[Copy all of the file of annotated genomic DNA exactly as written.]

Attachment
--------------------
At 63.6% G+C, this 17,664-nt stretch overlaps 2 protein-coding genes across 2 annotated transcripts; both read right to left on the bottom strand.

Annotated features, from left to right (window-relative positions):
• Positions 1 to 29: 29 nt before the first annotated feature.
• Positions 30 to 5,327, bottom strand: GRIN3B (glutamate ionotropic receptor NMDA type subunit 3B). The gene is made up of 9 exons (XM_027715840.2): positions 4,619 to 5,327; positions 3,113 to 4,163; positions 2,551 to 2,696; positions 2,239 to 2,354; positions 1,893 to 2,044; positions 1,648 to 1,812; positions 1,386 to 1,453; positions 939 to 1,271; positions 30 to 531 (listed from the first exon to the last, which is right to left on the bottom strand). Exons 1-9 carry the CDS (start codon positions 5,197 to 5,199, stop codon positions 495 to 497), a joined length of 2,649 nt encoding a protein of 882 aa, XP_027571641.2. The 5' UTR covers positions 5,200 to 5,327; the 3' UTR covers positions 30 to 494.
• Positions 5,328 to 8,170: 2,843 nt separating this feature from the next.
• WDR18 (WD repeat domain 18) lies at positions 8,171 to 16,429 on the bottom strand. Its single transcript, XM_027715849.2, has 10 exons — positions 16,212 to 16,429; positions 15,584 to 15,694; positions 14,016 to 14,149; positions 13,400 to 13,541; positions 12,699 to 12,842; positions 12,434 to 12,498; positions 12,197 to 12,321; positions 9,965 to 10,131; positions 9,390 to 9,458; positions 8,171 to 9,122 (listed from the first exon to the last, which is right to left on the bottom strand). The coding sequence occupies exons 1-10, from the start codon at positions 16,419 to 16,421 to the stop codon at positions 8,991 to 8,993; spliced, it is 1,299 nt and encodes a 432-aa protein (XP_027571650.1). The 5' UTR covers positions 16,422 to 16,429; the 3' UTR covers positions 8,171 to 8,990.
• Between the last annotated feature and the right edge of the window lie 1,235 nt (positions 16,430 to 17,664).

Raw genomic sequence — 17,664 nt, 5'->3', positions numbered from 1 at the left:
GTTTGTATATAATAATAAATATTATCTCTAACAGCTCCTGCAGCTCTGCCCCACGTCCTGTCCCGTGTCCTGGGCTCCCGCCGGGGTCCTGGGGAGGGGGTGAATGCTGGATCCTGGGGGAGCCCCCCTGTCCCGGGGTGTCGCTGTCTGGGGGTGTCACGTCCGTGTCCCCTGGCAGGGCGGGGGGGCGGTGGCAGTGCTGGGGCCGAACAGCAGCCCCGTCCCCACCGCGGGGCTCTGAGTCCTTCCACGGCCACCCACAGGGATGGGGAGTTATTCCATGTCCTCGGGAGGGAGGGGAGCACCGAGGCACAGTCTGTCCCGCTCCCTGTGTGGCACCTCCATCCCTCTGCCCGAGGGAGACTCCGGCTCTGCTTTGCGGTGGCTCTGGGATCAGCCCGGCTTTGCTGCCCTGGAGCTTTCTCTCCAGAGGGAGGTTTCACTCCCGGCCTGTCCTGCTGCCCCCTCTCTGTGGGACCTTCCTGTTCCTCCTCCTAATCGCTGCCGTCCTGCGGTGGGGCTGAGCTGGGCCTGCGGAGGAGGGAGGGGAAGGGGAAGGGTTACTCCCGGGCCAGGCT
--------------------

At 63.6% G+C, this 17,664-nt stretch overlaps 2 protein-coding genes across 2 annotated transcripts; both read right to left on the bottom strand.

Annotated features, from left to right (window-relative positions):
• Positions 1 to 29: 29 nt before the first annotated feature.
• Positions 30 to 5,327, bottom strand: GRIN3B (glutamate ionotropic receptor NMDA type subunit 3B). The gene is made up of 9 exons (XM_027715840.2): positions 4,619 to 5,327; positions 3,113 to 4,163; positions 2,551 to 2,696; positions 2,239 to 2,354; positions 1,893 to 2,044; positions 1,648 to 1,812; positions 1,386 to 1,453; positions 939 to 1,271; positions 30 to 531 (listed from the first exon to the last, which is right to left on the bottom strand). Exons 1-9 carry the CDS (start codon positions 5,197 to 5,199, stop codon positions 495 to 497), a joined length of 2,649 nt encoding a protein of 882 aa, XP_027571641.2. The 5' UTR covers positions 5,200 to 5,327; the 3' UTR covers positions 30 to 494.
• Positions 5,328 to 8,170: 2,843 nt separating this feature from the next.
• WDR18 (WD repeat domain 18) lies at positions 8,171 to 16,429 on the bottom strand. Its single transcript, XM_027715849.2, has 10 exons — positions 16,212 to 16,429; positions 15,584 to 15,694; positions 14,016 to 14,149; positions 13,400 to 13,541; positions 12,699 to 12,842; positions 12,434 to 12,498; positions 12,197 to 12,321; positions 9,965 to 10,131; positions 9,390 to 9,458; positions 8,171 to 9,122 (listed from the first exon to the last, which is right to left on the bottom strand). The coding sequence occupies exons 1-10, from the start codon at positions 16,419 to 16,421 to the stop codon at positions 8,991 to 8,993; spliced, it is 1,299 nt and encodes a 432-aa protein (XP_027571650.1). The 5' UTR covers positions 16,422 to 16,429; the 3' UTR covers positions 8,171 to 8,990.
• Between the last annotated feature and the right edge of the window lie 1,235 nt (positions 16,430 to 17,664).

Raw genomic sequence — 17,664 nt, 5'->3', positions numbered from 1 at the left:
GTTTGTATATAATAATAAATATTATCTCTAACAGCTCCTGCAGCTCTGCCCCACGTCCTGTCCCGTGTCCTGGGCTCCCGCCGGGGTCCTGGGGAGGGGGTGAATGCTGGATCCTGGGGGAGCCCCCCTGTCCCGGGGTGTCGCTGTCTGGGGGTGTCACGTCCGTGTCCCCTGGCAGGGCGGGGGGGCGGTGGCAGTGCTGGGGCCGAACAGCAGCCCCGTCCCCACCGCGGGGCTCTGAGTCCTTCCACGGCCACCCACAGGGATGGGGAGTTATTCCATGTCCTCGGGAGGGAGGGGAGCACCGAGGCACAGTCTGTCCCGCTCCCTGTGTGGCACCTCCATCCCTCTGCCCGAGGGAGACTCCGGCTCTGCTTTGCGGTGGCTCTGGGATCAGCCCGGCTTTGCTGCCCTGGAGCTTTCTCTCCAGAGGGAGGTTTCACTCCCGGCCTGTCCTGCTGCCCCCTCTCTGTGGGACCTTCCTGTTCCTCCTCCTAATCGCTGCCGTCCTGCGGTGGGGCTGAGCTGGGCCTGCGGAGGAGGGAGGGGAAGGGGAAGGGTTACTCCCGGGCCAGGCT